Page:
BOOK 170, PAGE 552 OF THE PUBLIC
RECORDS OF JEFFERSON COUNTY,
FLORIDA AND BEING MORE PAR-
TICULARLIY DESCRIBED BY RECENT
SURVEY AS FOLLOWS: COMMENCE
AT THE CONCRETE MONUMENT
MARKING THE SOUTHWEST COR-
NER OF THE SOUTHEAST QUARTER
OF THE NORTHWEST QUARTER OF
SECTION 36, TOWNSHIP 3 NORTH,
RANGE 5 EAST, JEFFERSON COUNTY,
FLORIDA AND RUN NORTH 89 DE-
GREES 45 MINUTES 32 SECONDS
EAST 296.58 FEET TO AN IRON ROD
FOR A POINT OF BEGINNING;
THENCE FROM SAID POINT OF BE-
GINNING RUN NORTH 00 DEGREES 32
MINUTES 59 SECONDS WEST 331.20
FEET TO AN IRON ROD, THENCE
NORTH 89 DEGREES 45 MINUTES 32
SECONDS EAST 687.25 FEET TO A
POINT; THENCE SOUTH 31 DEGREES
59 MINUTES 15 SECONDS EAST 90.0
FEET TO AN IRON ROD; THENCE
SOUTH 58 DEGREES 00 MINUTES 45
SECONDS WEST 160.0 FEET TO AN
IRON ROD; THENCE SOUTH 31 DE-
GREES 59 SECONDS 15 SECONDS
EAST 135.05 FEET TO AN IRON ROD
ON THE NORTHERLY RIGHT OF
WAY OF COUNT ROAD 149A;
THENCE SOUTH 57 DEGREES 59 MIN-
UTES 38 SECONDS WEST, ALONG
SAID RIGHT OF WAY LINE 105.67
FEET TO A CONCRETE MONUMENT;
THENCE SOUTH 89 DEGREES, 45
MINUTES 32 SECONDS WEST 577.98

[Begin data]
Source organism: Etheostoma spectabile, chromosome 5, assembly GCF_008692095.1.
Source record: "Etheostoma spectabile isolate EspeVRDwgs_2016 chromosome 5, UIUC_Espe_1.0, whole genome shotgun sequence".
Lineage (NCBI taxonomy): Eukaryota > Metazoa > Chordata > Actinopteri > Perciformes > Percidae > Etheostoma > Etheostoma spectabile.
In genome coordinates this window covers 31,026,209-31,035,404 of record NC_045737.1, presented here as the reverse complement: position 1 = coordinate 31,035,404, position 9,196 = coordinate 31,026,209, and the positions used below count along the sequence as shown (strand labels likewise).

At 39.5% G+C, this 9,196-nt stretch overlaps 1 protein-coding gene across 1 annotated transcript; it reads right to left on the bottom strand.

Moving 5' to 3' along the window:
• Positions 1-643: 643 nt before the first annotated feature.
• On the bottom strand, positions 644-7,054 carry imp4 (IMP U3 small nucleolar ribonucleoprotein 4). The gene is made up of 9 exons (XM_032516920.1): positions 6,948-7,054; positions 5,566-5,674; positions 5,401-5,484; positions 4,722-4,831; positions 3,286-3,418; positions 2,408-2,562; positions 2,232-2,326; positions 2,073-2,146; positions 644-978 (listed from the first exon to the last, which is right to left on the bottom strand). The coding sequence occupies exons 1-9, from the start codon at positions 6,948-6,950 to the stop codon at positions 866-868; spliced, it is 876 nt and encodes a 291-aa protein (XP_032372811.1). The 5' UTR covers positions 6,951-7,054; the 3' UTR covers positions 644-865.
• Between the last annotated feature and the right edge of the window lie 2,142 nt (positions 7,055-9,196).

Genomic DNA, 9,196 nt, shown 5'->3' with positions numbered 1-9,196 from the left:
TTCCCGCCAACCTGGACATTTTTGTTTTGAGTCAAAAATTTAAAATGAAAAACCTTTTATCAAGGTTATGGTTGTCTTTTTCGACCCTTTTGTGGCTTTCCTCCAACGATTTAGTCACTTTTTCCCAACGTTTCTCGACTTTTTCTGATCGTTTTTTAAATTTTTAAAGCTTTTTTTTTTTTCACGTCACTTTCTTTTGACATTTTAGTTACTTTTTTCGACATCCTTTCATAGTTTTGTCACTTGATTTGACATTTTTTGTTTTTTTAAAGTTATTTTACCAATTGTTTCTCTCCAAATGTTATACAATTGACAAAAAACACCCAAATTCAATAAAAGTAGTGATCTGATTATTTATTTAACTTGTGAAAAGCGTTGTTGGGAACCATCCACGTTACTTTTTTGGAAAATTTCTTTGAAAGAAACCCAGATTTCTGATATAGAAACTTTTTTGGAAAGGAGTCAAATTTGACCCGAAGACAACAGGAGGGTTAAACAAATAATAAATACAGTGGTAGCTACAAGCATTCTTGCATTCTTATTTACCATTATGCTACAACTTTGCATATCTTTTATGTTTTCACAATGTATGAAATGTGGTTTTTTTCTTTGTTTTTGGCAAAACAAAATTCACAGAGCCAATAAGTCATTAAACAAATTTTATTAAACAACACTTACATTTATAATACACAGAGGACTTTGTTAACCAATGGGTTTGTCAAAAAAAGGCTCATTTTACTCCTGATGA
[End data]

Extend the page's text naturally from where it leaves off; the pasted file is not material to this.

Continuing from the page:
FEET TO THE POINT OF BEGINNING.
SUBJECT TO AND TOGETHER WITH
A 30 FOOT EASEMENT, SAID EASE-
MENT BEING MORE PARTICULARLY
DESCRIBED AS FOLLOWS: COM-
MENCE AT THE CONCRETE MONU-
MENT MARKING THE SOUTHWEST
CORNER OF THE SOUTHEAST QUAR-
TER OF THE NORTHWEST QUARTER
OF SECTION 36, TOWNSHIP 3 NORTH,
RANGE 5 EAST, JEFFERSON COUNTY
FLORIDA AND RUN NORTH 89 DE-
GREES 45 MINUTES 32 SECONDS
EAST 296.58 FEET TO AN IRON ROD;
THENCE NORTH 00 DEGREES 32 MIN-
UTES 59 SECONDS WEST 331.20 FEET
TO AN IRON ROD; THENCE NORTH
89 DEGREES 45 MINUTES 32 SEC-
ONDS EAST 65f.97 FEET FORA POINT
OF BEGINNING; THENCE FROM SAID
POINT OF BEGINNING CONTINUED
NORTH 89 DEGREES 45 MINUTES 32
SECOND EAST 35.28 FEET TO A
POINT; THENCE SOUTH 31 DEGREES
59 MINUTES 15 SECONDS EAST 225.0
FEET TO A CONCRETE MONUMENT
ON THE NORTH RIGHT OF WAY LINE
OF COUNTY ROAD 149A; THENCE
SOUTH 57 DEGREES 59 MINUTES 38
SECONDS WEST ALONG SAID RIGHT
OF WAY LINE 30.0 FEET TO A POINT
THENCE NORTH 31 DEGREES 59 MIN-
UTES 15 SECONDS WEST 243.57 FEET